These are a few suggestions I thought of today. No longer should we be in the rear view of the government, almost out of sight, trotting after mediocre, low paying jobs. From what I’ve been seeing, we’re trying. But we need you to try too, Gushungo.

Kind regards,

Your ever obedient daughter of an ordinary card-carrying member.

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Of wars and women’s bodies.

“…and to make matters worse – some of us, and some of the other women – when there is a rape, there was no mother to tell that somebody abused you. There was no law, there was no justice where you could report to, there was no court of law…You are hurt, that’s it. You just had to keep quiet.”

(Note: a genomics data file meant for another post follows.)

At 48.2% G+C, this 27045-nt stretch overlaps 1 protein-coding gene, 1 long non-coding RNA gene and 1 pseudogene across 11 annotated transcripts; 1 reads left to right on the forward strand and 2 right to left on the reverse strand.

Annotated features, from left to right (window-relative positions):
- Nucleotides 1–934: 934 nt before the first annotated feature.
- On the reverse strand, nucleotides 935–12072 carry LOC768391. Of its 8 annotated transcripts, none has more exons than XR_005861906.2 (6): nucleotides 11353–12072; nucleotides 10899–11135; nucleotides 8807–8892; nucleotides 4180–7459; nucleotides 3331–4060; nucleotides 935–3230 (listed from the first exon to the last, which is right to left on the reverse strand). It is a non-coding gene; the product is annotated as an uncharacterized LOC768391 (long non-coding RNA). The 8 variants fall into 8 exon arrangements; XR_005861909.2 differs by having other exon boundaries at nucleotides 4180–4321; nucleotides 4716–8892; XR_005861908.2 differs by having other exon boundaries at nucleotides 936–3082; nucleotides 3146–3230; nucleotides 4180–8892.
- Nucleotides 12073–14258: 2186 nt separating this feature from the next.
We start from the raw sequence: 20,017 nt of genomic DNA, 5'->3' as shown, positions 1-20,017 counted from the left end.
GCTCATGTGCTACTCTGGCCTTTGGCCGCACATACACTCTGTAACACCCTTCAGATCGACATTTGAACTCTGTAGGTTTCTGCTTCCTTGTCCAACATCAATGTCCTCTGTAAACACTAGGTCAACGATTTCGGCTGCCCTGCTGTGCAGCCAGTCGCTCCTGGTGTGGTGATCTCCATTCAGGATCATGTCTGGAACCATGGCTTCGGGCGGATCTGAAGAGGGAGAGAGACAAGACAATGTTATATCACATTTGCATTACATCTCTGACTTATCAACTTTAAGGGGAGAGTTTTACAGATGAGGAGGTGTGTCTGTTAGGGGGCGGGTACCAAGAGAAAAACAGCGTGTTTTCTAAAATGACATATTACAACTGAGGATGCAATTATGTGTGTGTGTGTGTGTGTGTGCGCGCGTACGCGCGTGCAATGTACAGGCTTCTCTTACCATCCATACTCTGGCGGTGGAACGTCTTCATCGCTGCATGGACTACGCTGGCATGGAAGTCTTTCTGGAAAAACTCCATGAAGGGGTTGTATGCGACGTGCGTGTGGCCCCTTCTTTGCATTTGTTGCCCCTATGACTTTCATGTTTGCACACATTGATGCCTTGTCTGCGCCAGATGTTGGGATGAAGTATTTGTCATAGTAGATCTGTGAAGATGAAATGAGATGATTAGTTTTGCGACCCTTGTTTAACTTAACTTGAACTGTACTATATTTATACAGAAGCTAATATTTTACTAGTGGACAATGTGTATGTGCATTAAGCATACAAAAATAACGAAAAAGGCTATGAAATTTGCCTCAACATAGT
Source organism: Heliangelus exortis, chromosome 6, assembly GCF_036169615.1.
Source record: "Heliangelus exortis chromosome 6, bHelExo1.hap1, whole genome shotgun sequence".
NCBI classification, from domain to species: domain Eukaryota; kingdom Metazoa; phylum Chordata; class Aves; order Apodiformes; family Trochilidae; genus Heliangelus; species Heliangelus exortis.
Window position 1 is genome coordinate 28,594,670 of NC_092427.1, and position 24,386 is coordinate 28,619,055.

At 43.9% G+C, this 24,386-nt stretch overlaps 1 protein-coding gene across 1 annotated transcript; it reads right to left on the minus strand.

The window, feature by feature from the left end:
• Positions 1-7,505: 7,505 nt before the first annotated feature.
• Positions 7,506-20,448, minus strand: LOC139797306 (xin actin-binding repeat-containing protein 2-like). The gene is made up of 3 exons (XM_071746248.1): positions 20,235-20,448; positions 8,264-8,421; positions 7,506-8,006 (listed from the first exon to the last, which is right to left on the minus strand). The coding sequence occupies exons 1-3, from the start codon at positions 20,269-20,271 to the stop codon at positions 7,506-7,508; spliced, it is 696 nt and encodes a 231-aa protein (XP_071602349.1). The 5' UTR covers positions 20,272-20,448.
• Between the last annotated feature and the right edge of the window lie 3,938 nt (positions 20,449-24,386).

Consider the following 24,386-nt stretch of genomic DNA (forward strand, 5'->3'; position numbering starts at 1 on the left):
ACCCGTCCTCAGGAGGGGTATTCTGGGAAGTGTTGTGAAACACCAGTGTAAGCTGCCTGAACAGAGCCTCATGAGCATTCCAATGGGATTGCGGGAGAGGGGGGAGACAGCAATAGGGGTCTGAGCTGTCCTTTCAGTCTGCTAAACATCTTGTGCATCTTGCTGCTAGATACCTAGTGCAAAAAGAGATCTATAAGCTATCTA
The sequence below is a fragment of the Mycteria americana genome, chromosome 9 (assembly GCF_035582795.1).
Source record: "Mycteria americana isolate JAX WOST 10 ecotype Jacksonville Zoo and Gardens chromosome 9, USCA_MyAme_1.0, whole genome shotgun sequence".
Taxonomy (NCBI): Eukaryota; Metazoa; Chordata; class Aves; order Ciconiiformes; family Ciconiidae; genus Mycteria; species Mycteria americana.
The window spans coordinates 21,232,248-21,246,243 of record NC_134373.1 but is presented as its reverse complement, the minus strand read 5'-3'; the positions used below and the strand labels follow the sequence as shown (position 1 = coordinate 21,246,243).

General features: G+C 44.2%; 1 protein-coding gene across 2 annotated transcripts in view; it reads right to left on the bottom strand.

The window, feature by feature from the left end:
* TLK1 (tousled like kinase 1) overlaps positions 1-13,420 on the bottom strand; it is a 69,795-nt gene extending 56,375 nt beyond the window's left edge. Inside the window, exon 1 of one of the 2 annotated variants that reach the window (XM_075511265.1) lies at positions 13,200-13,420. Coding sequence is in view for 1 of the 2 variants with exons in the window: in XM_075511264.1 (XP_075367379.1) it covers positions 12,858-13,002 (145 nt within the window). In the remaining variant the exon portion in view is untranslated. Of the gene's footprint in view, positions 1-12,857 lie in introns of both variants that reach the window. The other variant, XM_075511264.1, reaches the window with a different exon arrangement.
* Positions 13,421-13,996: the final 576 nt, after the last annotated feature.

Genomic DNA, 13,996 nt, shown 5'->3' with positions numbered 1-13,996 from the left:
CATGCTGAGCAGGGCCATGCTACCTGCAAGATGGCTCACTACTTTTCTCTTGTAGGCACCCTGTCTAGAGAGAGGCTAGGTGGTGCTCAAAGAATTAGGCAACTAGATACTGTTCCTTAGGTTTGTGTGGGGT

Margaret Dongo, co-founder of the National Liberation War Veterans Association

 

Narratives of liberation struggles are what this country has been built on. The glory of beating the white man, taking back our humanity, sticking a middle finger to colonialism and mapping out our own destinies is what this country was built on. The euphoria of newly found freedom from oppressive laws, exclusion, daily violence, racism, segregation and murder was enough to mould a narrative of liberation that spoke only of courage in the face of danger, fierce and unwavering patriotism, and powerful feelings of ubuntu. If anything, those that spoke against this narrative were traitors – ungrateful souls that didn’t understand the sacrifice that went into waging this war and that should be silenced immediately, lest we offend our comrades. And so only certain truths were accepted, and only one narrative was adopted. The rest were thrown into the ocean on the banks of Mozambique.